Last night’s Faculty Artist Series concert in the Sol Joseph Recital Hall of the San Francisco Conservatory of Music (SFCM) was presented by pianist Jon Nakamatsu. However, for all but one of the selections. Nakamatsu was joined by clarinetist Jon Manasse. The Manasse/Nakamatsu Duo has been around for over a decade, over the course of which they have been building up their repertoire through commissions. The second half of the program was devoted to three of those commissions, which were composed between 2006 and 2012. One of them, Four Views by Gordon Goodwin, was performed in its entirety, preceded and followed by single-movement selections from the other two.
Goodwin is the leader of Gordon Goodwin’s Big Phat Band. He has worked on film scores, but usually as a team player. He has a shelf full of GRAMMY awards, one of which was for Best Instrumental Arrangement in his work on The Incredibles. Other films bearing his mark are Snakes on a Plane and the notorious Attack of the Killer Tomatoes. His Four Views was light but engaging. On the basis of how he introduced some of the selections, it is clear that Manasse has a healthy sense of humor; and Goodwin’s style clearly appeals to it. Indeed, while none of the related films seem to appear on Goodwin’s resumé, the third “view” in this set could easily be taken as a lullaby for Minions.
Four Views was preceded by “Lecuonerias,” a movement from The Cape Cod Files by Paquito D’Rivera, commissioned for the Duo by the Cape Cod Chamber Music Festival. D’Rivera may have been nodding at Heitor Villa-Lobos’ title Bachianas Brasileiras, since D’Rivera’s suite was as much about his Cuban influences as Villa-Lobos’ pieces reflected on the composer’s Brazilian influences. This particular movement was a nod to the Cuban pianist Ernesto Lecuona, whose “Malagueña” soared to mass popularity almost immediately after Lecuona played it for the first time. Ironically, it was the final movement of Lecuona’s Suite Andalucía, suggesting that Lecuona himself never intended it as “Cuban” music.
Equally ironically, D’Rivera decided to honor Lecuona with a piece for solo clarinet, perhaps to make sure that the clarinet would not be upstaged by Lecuona-inspired piano virtuosity. However, D’Rivera is, himself, a clarinetist; and he poured as much virtuosity into the clarinet solo has Lecuona had summoned up for any of his solo piano performances. D’Rivera provided Manasse with an abundance of hoops through which he had to leap, and Manasse glided through each one with elegance and more than a bit of sass.
There was also no shortage of sass in the final selection, the “Full Stride Ahead+” movement from John Novacek’s Four Rags for Two Jons. The sense of stride rhetoric (not to mention any ragtime foundation) only began to insinuate itself after the piece began. However, once it was on a roll, there was no stopping it; and Manasse and Nakamatsu clearly knew how to close out their program with a bang.
Unfortunately, the more traditional part of the evening in the first half of the program, was not nearly as effective. They began with the first (in F minor) of the two Opus 120 clarinet sonatas by Johannes Brahms. By now everyone knows that the Opus 120 sonatas are very late pieces, written with a particular clarinetist in mind only after Brahms declared that he had retired from composing. While Manasse seemed to catch on to the “twilight rhetoric” of this music and conveyed his understanding through a highly nuanced approach to dynamic levels, Nakamatsu played as if Brahms was still pinning his reputation on all the energetic vigor he had poured into the Opus 24 set of variations on a theme from George Frideric Handel’s HWV 434 harpsichord suite in B-flat major. (Brahms wrote this piece before he had reached the age of 30.)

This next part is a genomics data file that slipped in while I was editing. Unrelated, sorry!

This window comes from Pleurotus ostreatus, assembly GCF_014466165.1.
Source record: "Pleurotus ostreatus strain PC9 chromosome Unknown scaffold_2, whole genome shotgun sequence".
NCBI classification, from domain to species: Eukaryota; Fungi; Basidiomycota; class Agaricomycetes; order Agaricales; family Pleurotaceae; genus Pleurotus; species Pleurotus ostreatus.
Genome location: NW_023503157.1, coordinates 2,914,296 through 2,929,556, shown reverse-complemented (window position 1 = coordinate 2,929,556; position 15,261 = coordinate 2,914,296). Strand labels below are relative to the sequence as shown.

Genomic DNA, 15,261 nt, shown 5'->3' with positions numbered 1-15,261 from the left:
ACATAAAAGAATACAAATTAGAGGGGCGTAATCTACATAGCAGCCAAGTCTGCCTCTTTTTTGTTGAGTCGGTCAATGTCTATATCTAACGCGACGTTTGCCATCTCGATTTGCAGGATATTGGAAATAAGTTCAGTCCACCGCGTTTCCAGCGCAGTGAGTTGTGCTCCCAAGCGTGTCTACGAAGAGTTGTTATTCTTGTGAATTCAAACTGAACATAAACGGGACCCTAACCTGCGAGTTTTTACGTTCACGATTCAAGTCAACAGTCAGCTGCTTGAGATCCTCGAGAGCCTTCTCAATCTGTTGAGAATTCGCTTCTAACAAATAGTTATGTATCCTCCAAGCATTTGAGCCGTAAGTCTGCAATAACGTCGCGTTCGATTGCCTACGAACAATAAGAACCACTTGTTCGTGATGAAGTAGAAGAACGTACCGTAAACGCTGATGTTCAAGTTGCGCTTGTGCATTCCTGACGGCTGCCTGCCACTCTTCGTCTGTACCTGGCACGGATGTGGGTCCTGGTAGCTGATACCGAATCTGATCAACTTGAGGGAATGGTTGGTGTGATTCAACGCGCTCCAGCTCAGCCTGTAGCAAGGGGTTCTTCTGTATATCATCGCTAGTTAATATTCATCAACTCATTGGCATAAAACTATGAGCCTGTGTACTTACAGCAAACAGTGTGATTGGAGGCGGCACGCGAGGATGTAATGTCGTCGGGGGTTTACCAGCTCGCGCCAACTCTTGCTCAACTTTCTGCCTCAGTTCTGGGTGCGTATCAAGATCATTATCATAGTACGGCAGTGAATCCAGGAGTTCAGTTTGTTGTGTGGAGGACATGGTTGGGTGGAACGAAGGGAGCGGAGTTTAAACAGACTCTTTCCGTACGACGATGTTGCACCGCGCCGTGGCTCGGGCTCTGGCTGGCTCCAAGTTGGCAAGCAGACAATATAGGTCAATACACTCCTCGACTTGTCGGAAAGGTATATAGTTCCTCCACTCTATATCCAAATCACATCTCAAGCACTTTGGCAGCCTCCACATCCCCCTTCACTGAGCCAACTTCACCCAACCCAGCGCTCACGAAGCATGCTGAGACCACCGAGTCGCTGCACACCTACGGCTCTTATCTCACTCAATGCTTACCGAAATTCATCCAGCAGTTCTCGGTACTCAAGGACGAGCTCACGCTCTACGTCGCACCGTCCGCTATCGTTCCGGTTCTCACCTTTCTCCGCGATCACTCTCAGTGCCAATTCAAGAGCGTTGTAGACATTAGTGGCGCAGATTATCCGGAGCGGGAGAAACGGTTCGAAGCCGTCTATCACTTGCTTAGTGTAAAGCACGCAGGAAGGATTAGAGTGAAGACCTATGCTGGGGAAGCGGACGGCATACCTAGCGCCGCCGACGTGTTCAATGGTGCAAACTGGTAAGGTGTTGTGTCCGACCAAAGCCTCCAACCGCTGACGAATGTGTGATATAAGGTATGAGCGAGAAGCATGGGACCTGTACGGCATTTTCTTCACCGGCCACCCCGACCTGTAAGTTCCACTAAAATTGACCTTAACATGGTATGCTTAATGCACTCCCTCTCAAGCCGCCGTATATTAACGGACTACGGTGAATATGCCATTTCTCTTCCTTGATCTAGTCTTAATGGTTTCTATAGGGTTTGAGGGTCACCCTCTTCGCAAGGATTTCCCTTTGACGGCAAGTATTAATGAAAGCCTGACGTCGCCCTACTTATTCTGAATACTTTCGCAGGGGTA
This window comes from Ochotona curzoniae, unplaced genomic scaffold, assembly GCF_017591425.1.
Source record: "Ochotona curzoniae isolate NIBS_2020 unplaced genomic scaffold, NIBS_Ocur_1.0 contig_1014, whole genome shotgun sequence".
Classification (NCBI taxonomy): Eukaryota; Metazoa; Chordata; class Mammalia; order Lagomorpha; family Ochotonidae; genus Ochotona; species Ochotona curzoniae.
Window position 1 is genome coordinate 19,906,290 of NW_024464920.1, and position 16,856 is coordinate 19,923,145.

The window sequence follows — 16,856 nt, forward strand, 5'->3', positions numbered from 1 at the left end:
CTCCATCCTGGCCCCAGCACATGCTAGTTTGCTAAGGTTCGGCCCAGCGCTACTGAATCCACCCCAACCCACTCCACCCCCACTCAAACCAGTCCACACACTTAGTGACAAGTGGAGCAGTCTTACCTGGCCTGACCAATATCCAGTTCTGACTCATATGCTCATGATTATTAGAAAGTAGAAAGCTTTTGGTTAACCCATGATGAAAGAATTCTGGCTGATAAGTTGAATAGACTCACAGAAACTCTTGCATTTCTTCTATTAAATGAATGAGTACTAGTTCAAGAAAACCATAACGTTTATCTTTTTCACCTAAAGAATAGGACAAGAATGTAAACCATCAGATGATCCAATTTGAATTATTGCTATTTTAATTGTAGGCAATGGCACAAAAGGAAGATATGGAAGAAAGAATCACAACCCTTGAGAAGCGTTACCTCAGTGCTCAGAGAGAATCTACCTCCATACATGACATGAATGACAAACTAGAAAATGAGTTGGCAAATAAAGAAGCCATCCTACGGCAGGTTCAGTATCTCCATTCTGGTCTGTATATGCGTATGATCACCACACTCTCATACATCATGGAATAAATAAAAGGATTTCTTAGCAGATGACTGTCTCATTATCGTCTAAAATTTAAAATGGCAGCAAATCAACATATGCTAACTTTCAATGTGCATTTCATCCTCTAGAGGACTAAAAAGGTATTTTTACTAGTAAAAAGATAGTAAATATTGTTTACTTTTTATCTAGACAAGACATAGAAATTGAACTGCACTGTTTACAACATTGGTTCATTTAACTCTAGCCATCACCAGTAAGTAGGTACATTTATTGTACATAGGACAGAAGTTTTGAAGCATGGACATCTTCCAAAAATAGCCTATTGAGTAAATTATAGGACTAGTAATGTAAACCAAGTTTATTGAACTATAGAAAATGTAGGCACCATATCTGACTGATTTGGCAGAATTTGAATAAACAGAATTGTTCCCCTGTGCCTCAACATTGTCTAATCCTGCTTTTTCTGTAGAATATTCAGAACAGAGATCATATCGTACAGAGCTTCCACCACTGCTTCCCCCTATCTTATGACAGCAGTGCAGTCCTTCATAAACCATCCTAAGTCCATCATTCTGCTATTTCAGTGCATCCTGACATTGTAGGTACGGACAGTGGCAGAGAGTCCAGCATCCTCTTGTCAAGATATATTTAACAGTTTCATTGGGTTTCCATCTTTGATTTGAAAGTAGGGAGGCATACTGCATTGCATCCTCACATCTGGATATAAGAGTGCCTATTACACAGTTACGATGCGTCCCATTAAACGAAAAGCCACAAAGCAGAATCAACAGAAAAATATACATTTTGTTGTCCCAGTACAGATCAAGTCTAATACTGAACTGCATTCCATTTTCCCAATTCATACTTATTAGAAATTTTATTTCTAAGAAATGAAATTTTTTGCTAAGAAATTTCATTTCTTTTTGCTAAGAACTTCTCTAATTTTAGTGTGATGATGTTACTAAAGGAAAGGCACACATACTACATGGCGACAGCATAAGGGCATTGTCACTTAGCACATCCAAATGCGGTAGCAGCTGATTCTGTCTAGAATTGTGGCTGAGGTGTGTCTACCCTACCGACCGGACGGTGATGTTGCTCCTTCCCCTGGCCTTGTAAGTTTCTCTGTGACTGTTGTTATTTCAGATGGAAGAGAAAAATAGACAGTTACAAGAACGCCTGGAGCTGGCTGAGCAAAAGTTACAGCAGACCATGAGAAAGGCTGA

However, if Nakamatsu’s approach to Brahms was unduly intense, his solo delivery of Frédéric Chopin’s Opus 22 in E-flat major, published under the title “Andante spianato et grande polonaise brillante” was far more brutal than “brillante.” It often seemed as if Nakamatsu wanted to convince the listener that he would not lose control of his agility even while beating out each note with a sledgehammer. For anyone there to listen to the music, the result was painful and seemed like little more than a calculated ploy to elicit boisterous audience approval immediately after the final chord had been attacked.
Far more appealing was the virtuosity behind the encore selection. This was an arrangement of George Gershwin’s “I Got Rhythm” with no credit to the arranger(s). I would not be surprised to learn that Manasse and Nakamatsu cooked up their own arrangement, perhaps even after having improvised on the tune to work up a repertoire of ideas. For the record, the introductory music (and words) of this song are almost never performed; meaning that any singer who includes the introduction is probably playing for the shock of recognition when the words “I got rhythm” are finally set.
Manasse and Nakamatsu included this music but turned it into a middle section. While the song was originally written for the musical Girl Crazy, last night’s performance was delightfully evocative of its appearance in the movie An American in Paris. (At one point those familiar with the film could probably hear Gene Kelly shouting “Airplane!” while leading the kids through one of his swooping moves.) The approach Manasse and Nakamatsu took to their Gershwin would probably have brought smiles to all listeners, even to Oscar Levant’s grumpy puss.